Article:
Mental health reports have been ordered to explore whether the man accused of the Christchurch mosque attacks is mentally fit to enter pleas.

The 28-year-old Australian national appeared via audio-visual link from custody in the High Court at Christchurch this morning.

Around 50 family members of the mosque attack victims filed into the courtroom to watch the proceedings.

'Coward': Victim's family lashes out at accused Christchurch gunman


There were also more than two dozen reporters from New Zealand and around the world, along with eight police officers and several security staff.

Gunman stays silent in court

The alleged gunman appeared on the audio-visual link booth from prison unshaved, in a grey sweatshirt, with his hands handcuffed in front of him.

He was attentive throughout proceedings, at times leaning forward to better hear what was being said.

He looked around the screen with various camera angles that showed the lawyers, judge, and some of the media. The families and survivors in the public gallery were not visible to him.

When Justice Mander asked if he could hear what was being said, he nodded.

The accused, whose address has been listed on charging documents as Andersons Bay in Dunedin, remain impassive throughout and did not speak.

At the conclusion of the hearing, he gave a small nod before the registrar ended the video link transmission.

None of the family members said anything from the public gallery.


Afterwards, they were given a briefing to ensure they understood the legal process and language used in court.

Justice Mander also reminded journalists present today that given legal proceedings are now underway, media need to be aware of the sub judice rule in any reports.

Police yesterday confirmed that the alleged shooter now faces 50 murder charges and 39 attempted murder charges.

Police have said other charges are still under consideration.

Crown prosecutor Barnaby Hawes confirmed the Crown has filed the charges.

Mental health reports ordered

The defence team today asked for mental health expert to assess the accused under section 38 of the Mental Health Act to determine whether the defendant is mentally fit or impaired and whether he is mentally able to enter pleas to the charges.

Justice Cameron Mander ordered two health assessors' reports, which defence lawyer Shane Tait said could take two to three months to complete.

The judge stressed that the move was "normal procedure" and an "entirely ordinary and regular step" to be taken at this stage of the judicial process.

Nothing should be read into the ordering of the reports, he added.

The Crown also sought an interim suppression order for the victims relating to the 39 attempted murder charges.

Justice Mander granted the order – which was not opposed by the accused's new defence lawyers Shane Tait and Jonathan Hudson – on the grounds of undue hardship.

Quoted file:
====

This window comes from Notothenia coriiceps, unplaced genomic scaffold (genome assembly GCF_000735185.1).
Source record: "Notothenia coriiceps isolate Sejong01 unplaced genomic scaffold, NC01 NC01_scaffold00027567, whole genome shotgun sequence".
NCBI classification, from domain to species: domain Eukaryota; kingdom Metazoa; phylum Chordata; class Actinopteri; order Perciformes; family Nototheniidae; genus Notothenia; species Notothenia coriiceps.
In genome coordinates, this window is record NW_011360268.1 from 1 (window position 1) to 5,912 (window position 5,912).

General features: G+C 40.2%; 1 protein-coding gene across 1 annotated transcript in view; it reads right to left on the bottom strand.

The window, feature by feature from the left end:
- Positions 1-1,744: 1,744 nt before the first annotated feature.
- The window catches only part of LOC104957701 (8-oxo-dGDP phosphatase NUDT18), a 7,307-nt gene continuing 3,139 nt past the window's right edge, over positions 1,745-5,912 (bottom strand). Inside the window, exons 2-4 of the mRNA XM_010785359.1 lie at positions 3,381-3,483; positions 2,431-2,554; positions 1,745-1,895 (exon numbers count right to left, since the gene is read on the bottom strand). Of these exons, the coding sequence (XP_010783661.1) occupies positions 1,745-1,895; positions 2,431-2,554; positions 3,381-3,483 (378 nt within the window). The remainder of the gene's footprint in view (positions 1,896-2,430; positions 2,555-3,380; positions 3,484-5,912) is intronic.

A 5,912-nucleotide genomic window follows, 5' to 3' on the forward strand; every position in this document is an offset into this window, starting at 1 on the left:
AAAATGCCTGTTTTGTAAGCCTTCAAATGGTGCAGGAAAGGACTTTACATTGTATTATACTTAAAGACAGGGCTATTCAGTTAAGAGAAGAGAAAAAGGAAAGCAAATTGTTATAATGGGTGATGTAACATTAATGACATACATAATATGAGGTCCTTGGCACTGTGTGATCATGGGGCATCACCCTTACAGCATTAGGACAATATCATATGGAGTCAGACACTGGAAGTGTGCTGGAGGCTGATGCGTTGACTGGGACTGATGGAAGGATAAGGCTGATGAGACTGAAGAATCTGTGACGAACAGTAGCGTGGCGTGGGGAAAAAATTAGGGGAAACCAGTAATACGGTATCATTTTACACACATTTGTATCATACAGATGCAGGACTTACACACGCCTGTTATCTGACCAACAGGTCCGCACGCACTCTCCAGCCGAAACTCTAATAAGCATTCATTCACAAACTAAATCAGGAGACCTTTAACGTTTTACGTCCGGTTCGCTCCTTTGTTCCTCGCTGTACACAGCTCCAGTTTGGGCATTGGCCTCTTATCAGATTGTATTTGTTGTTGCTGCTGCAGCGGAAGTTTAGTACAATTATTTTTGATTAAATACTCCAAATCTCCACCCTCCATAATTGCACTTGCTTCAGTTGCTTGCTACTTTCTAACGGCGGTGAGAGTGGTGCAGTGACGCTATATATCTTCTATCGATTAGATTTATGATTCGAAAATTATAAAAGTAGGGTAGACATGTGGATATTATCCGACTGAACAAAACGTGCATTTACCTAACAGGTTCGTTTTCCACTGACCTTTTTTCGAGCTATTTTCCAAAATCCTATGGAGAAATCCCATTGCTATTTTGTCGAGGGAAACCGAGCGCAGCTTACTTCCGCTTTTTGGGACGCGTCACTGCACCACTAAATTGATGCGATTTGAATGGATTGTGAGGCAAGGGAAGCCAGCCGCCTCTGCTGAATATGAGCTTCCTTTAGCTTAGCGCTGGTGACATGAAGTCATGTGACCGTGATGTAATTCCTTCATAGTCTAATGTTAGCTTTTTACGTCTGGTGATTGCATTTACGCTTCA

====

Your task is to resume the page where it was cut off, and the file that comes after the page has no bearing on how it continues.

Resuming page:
Charge documents lodged with the court today only refer to the 39 attempted murder victims by alphabetical-numerical numbers, starting with 'W001' and ending with 'W039'.

The accused was remanded in custody to reappear in court on June 14.

Accused gunman a 'coward': victim's son

Outside court, Yama Nabi whose father was Haji Daoud Nabi was killed at Al Noor Mosque said it was important he was at court today.

He described the alleged gunman as a "coward".

Nabi said it would be a long process but he wanted justice.

Other victims' families declined to comment as they left the courthouse, saying they had been advised to not speak about the case to media.

Nabi had attempted to attend the accused's first court appearance but was prevented from entering the courtroom.

"[I] just want to see what he has to say, what sort of feeling he's got [his] emotion, to see what his reaction is, good or bad and the truth will come out of him," Yama Nabi told RNZ before this morning's court hearing.

"They didn't harm him, no one harmed him."

Haji Daoud Nabi was one of the 50 people killed in the March 15 terror attack.
Haji Daoud Nabi was one of the 50 people killed in the March 15 terror attack.

Farid Ahmed, who lost his wife in the attack, has famously already forgiven the alleged mass murderer.

"I have forgiven him and I am sure if my wife was alive she would have done the same thing," he previously told the Herald.

"I hold no grudge."

But Nabi told RNZ he was not willing to do that at this stage.

"How can you forgive someone if your father's not calling you, talking to you on the phone, putting a smile on your face from morning to night?

"How can you forgive someone for doing that? I mean in the end it's in the hands of Allah almighty god."

Rally in accused gunman's hometown

Meanwhile the Australian hometown of the accused gunman has rallied behind his family as residents gathered to mourn the massacre victims.

Hundreds of locals packed Grafton's Christ Church Cathedral on Monday night, many driven to tears by grief and guilt, Daily Mail Australia reported.

Grafton's Anglican dean Gregory Jenks said they had gathered to show solidarity and compassion for the people of Christchurch, especially the Muslim community.

"Also for the [accused name's] family, we want them to feel loved and cared for and respected by their neighbours."